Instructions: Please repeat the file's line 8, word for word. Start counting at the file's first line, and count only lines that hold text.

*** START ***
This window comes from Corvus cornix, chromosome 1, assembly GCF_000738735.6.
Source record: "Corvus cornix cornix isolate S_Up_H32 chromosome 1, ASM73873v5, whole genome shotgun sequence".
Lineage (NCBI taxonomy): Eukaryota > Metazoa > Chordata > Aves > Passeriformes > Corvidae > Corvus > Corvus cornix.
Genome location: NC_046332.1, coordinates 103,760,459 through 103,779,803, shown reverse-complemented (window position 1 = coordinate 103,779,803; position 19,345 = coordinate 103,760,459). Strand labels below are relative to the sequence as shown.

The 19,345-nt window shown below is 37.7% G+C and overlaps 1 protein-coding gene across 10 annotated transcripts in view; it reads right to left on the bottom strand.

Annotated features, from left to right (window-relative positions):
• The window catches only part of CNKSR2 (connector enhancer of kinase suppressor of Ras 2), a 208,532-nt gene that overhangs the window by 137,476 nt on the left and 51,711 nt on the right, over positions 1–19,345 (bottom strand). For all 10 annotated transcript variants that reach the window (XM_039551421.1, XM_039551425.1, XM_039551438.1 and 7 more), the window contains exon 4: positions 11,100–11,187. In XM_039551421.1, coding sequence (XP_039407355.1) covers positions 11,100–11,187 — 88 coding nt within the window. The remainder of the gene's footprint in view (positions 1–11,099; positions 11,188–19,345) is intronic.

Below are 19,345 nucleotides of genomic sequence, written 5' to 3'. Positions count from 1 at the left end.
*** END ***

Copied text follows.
Below are 19,345 nucleotides of genomic sequence, written 5' to 3'. Positions count from 1 at the left end.